Titi Atiku Promises Better Days For Women, PWDs

WIFE of the presidential candidate of the Peoples Democratic Party (PDP) Amina Titi Atiku Abubakar has vowed that women, children and people living with disabilities will be empowered if her husband takes over power in 2023.

She made the vow during the Respect Her Vote Summit 2023 and the launch of the SHE 2 Orange Nigeria project in Abuja.

Amina said she has been a mother to so many children and promised that she would not relent in demonstrating that attribute if her husband wins the presidential seat.

She said, “I have been a mother to so many Nigerian children and I will not cease to be the mother that I am. By the grace of God, February 25th, that is the day that we are all going to cast our votes. If my husband is given this mandate, I will still do it for Nigerian women, children and people living with disabilities.”

According to her, “Violence is a widespread human rights violation that affects women, men, boys and girls all around the world. However, women are disproportionately impacted by violent crimes.

“Violence Against Women and Girls affects more than an estimated 1 in 3 women (a figure that has remained largely unchanged over the last decade), and is rooted in the gender inequality that women face throughout their lives from childhood through to old age.

“It is estimated that worldwide 35 percent of women have experienced either physical and/or sexual violence (not including sexual harassment) at some point in their lives; In some countries, that figure is as high as 70 percent.”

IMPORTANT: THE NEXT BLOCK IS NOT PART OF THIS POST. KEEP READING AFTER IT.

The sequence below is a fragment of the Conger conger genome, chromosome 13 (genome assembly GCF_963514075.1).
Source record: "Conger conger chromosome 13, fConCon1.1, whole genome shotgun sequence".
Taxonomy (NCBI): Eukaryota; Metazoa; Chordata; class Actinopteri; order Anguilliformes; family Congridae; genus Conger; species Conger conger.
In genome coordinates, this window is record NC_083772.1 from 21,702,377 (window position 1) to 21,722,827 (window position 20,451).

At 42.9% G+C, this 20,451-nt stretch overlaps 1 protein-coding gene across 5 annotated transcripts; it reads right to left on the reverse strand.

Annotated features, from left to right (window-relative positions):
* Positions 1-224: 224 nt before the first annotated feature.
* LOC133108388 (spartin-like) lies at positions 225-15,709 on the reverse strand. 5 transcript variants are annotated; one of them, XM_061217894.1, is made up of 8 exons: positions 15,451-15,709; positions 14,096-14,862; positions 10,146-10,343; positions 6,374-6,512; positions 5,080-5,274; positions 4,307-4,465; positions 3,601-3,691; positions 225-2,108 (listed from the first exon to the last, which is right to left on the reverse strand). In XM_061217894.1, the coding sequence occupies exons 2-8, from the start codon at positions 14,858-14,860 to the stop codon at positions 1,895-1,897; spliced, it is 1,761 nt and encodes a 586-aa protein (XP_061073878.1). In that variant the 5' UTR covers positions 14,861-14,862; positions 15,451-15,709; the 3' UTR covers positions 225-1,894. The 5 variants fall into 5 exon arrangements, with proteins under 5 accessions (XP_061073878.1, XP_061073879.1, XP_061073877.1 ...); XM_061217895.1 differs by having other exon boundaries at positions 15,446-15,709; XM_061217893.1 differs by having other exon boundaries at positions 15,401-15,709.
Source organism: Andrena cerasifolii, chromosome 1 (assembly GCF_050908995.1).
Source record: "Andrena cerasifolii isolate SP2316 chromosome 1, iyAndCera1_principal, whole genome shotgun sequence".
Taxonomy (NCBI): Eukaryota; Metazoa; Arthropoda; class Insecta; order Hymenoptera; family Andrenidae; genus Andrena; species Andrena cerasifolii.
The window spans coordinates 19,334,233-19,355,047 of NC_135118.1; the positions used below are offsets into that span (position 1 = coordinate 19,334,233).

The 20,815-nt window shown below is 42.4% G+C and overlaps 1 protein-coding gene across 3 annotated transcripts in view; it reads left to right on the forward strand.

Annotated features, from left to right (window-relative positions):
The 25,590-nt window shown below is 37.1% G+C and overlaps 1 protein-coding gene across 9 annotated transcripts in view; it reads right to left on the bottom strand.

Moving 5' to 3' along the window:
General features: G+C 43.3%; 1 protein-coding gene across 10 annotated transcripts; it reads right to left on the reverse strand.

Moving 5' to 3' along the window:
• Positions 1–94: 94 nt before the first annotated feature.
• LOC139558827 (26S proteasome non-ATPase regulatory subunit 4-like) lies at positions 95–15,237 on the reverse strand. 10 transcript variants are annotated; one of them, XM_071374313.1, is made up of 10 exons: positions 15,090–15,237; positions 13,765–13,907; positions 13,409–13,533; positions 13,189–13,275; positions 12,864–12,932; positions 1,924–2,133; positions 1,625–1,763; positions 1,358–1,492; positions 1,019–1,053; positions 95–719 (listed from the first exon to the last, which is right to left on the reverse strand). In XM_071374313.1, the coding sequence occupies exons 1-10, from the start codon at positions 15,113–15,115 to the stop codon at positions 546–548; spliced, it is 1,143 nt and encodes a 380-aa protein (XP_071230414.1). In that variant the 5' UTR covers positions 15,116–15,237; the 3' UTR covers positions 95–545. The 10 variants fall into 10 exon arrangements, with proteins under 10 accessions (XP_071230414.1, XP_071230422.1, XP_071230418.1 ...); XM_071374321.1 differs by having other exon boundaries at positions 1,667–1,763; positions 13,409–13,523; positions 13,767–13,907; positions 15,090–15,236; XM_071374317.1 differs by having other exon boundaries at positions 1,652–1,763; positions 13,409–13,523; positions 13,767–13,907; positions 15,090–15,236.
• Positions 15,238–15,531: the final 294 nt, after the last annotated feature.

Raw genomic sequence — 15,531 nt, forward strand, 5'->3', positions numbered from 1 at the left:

“In our country, about 30 million women and girls have experienced or are currently experiencing some form of violence on the basis of gender. Gender-based violence has no social or economic boundaries. It is present in all countries rich and poor and affects all socio-economic groups.

“And the consequences of this issue is something we all have to live with. It results in substantial public and social costs, affecting girls and women’s educational, economic, and civic participation, while straining justice systems and social and health services. Which ultimately culminate in significant economic losses.”

She added that research indicates that if GBV cases should prevail in Nigeria, it could account for about two percent of the country’s Gross Domestic Product, GDP.

“Currently available research indicates that the cost of violence against women could amount to two percent (2%) of the GDP and that domestic violence against women and children costs the global economy $8 trillion.

“We all know that we have to do much more to balance the scales of justice for women and children who have suffered violence,” she stated.

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